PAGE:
CSRS & FERS Disability Retirement: The Time to Make the Decision (Part 1)

Waiting until the last possible moment to start the process to file for Federal Disability Retirement under FERS or CSRS may be commendable from the Agency’s viewpoint — but is it smart?  If you are a Federal or Postal employee with multiple years of service, and you believe that because you gave your life, your blood, your sweat, tears, and even your firstborn, that therefore you will receive what I often term as “bilateral loyalty” (i.e., an expectation of receipt of loyalty from your agency for having given your undying loyalty to them throughout the years), you might want to reconsider.

If you are exhausting all of your sick leave, using your annual leave, dipping into your TSP in order to “hope” that you will recover from your continuing medical condition, then come to a point where you need to file for Federal Disability Retirement under FERS or CSRS, then come to realize that you must survive for 6 – 8 months, or even longer, and pay an attorney, pay for medical reports, and _______ (here, you may fill in the space yourself), then you may need to re-think the entirety of the process, the time it takes, etc.  Most people know, very early on, whether or not he or she has a medical condition which will last for a minimum of 12 months.  The time to start planning for the future is now.  As a famous football coach once quipped, “The future is now.”

Sincerely,

Robert R. McGill, Esquire

OPM Disability Retirement: Termination (Part 2)

There are times when an Agency will proceed and terminate a Federal or Postal employee based upon adverse grounds — of “Failing to follow proper leave procedures”, for being AWOL, for Failure to do X, Y or Z.  Such adverse actions may be the “surface” reason for the actual, underlying reason — that of one’s medical inability to perform one or more of the essential elements of one’s job.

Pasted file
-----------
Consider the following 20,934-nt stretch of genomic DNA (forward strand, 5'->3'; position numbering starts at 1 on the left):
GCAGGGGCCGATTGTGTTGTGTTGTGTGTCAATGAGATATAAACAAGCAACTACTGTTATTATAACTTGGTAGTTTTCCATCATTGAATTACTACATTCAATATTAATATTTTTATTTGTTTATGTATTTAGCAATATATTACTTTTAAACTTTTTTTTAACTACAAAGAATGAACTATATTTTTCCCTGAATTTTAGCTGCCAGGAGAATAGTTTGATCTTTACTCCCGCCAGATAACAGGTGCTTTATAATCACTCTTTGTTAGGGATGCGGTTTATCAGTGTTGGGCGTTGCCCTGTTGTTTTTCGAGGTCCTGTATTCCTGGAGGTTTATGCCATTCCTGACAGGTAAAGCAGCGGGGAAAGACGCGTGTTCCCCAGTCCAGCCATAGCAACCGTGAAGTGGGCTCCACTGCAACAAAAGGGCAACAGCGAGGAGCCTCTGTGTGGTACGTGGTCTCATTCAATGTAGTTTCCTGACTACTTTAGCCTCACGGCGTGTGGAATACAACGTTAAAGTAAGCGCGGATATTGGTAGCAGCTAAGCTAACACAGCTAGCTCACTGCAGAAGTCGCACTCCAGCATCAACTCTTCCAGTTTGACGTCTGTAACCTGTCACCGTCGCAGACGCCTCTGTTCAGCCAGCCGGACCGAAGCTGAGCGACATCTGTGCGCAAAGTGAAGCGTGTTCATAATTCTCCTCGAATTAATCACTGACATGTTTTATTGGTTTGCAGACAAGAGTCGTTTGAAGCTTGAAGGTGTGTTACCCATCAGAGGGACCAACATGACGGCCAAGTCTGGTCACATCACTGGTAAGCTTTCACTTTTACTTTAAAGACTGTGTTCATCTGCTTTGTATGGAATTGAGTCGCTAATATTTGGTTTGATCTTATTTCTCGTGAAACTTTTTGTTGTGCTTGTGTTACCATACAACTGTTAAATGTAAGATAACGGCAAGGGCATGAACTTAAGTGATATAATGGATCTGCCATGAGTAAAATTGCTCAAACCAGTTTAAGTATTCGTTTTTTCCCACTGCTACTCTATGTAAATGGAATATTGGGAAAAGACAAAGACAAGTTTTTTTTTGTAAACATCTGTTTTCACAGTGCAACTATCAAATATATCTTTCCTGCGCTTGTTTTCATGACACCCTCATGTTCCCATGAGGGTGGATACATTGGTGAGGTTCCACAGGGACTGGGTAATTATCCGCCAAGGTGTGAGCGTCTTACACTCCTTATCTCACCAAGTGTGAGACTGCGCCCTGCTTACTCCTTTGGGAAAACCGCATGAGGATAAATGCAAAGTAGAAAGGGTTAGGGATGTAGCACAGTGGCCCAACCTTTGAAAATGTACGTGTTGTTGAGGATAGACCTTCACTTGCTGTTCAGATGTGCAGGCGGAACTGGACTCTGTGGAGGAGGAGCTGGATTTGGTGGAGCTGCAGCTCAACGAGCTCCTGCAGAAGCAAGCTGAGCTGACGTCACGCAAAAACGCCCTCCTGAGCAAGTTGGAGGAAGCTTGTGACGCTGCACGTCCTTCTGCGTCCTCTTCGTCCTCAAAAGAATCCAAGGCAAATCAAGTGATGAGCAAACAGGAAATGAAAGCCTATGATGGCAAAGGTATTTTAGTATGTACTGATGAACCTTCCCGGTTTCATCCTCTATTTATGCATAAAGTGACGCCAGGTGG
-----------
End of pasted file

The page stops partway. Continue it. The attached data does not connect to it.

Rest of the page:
Once a proposed termination becomes an actual termination, then the course of action to take, of course, is to file an appeal with the Merit Systems Protection Board.  An Administrative Judge can often be of great assistance in defining and narrowing the issues, and in gently persuading and convincing the Agency to consider changing and amending the “surface” reason to the true, underlying reason of medical inability to perform the job.

The goal here, of course, is to do everything to help in “weighting” a disability retirement application in your favor, and while obtaining the Bruner Presumption in a case is not critical, in many cases, it can be helpful.  And the way to get the Administrative Judge on your side, so that the AJ will then try and persuade the Agency to consider amending a removal, is to obtain well-documented, well-written medical narrative reports from the doctors.

As is almost always the case, the underlying basis for any disability retirement application begins and ends with a well-written medical report.

Sincerely,

Robert R. McGill, Esquire